|Studio Drago Model
One of the biggest complaints about the awesome model that is Drago, the character Beserker, is that his upper arms are incredibly short and wimpy. They have to support the massive weight of his arms and axes, and since they stick out from his body, they take lots of wear and tear.
The used Drago model that I got in a trade was no different. One arm was already broken, and the other was starting to break apart.
So, when I got the itch to convert last week, I knew I wanted to get some Khador rolling, and so I worked on Drago. Here’s what I did:
First, I based the model with cork to match my other northern armies, and assembled the legs. One pin in the back foot, and two in the other.
Since Drago’s leaning so far forward, I got the legs as far back as possible.
After that, I assembled the torso – center and shoulders. I then clipped off the tops of the two arms and glued them into the shoulders. I also cleaned up the cuts.
Next, I pressed two points into the shoulder bit with my pick, and drilled two holes. Unfortunately, the holes were a bit big, and I had to cut off and file more. I was drilling for 1/16″ brass tube, and apparantly, that’s the size PP used for the outer parts of the pistons. I’m adding bulk, so this is good – my tube will be bigger and stronger, which is the entire reason for doing all this!
The holes weren’t perfect, but no one will be looking at the model from this angle, so I really don’t care. I’ve drilled these holes deep. They go about halfway through the shoulder.
The next step was to test fit some brass tube. I’ve cut two sections the same length and dry-fitted them into the holes.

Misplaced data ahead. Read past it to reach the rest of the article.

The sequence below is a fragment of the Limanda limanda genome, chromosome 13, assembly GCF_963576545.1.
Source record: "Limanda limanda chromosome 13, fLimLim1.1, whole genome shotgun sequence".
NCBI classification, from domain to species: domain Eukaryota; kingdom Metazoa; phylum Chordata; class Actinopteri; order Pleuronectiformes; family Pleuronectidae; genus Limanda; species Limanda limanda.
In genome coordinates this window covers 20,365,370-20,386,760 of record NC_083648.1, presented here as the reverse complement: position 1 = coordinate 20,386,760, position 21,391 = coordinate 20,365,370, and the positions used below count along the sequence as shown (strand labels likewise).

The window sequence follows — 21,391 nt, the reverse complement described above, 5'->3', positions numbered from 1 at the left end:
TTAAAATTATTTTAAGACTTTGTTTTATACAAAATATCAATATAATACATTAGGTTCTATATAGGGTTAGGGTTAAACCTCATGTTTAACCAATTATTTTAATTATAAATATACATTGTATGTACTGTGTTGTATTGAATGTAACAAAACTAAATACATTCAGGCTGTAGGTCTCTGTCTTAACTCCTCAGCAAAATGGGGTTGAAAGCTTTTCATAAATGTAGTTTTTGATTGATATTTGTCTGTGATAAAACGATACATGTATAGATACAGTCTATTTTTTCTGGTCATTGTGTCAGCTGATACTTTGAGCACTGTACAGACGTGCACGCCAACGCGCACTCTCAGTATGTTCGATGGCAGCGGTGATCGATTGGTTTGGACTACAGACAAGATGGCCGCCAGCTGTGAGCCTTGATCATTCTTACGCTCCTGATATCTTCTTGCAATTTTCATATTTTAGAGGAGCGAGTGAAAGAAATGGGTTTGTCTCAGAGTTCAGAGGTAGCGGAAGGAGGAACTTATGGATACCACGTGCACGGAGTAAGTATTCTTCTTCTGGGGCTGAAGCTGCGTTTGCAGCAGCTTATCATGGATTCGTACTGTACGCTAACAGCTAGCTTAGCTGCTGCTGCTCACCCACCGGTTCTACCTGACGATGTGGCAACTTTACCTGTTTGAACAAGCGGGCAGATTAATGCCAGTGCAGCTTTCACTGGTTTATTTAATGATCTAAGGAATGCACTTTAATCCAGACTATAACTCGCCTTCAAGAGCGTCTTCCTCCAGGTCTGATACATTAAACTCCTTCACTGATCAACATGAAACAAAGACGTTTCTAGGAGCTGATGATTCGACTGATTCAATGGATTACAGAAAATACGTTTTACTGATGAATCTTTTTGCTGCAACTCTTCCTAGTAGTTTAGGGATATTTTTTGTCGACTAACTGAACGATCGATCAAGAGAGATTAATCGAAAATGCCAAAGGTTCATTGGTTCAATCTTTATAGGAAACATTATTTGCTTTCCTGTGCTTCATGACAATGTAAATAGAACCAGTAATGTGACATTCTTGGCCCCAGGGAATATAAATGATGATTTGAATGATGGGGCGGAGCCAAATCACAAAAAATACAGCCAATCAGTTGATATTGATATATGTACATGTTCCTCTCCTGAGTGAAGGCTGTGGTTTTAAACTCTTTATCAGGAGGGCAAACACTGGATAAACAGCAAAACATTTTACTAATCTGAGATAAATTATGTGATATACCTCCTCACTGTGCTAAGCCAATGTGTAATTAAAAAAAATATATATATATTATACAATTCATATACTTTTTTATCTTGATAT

I then cut off the block bit on the arm, leaving just the ball. I cleaned that up with a file and drilled a pair of holes into the arm.
I then had to use a ball shaped milling bit in my Dremel to deepen and widen the hole inside the arm. When drilling the second hole into the arm, the bit tends to slip into the previous hole. When that happens, there isn’t enough room in the bottom of the hole for two brass tubes, since the holes converge. You have to widen the bottom of it so that both tubes can slide all the way down. During this process, it all became one, giant oblong hole, which is fine.
While I was recharging my Dremel for a bit, I cut some tube of the next larger size, which conveniently slides right over the stuff I’m already using. These short bits became the outer tube of the pistons I was trying to create.
I also decided that my original tubes were a bit too long (or drilling deeper was too much work) so I shortened them by a hair. I filled the hole in the arm about halfway with greenstuff, dunked the now glued in place tubes into water and smushed them into the arm. I held it there for a 10-count and then carefully pulled the tubes free.
Setting the arm aside, I repeated the process on the other side. Once the greenstuff was dry, I finished the assembly.
The arms are now rock solid, and if they do break, it’ll be far simpler to replace a tube or re-glue than to try and pin those itty-bitty arms he used to have.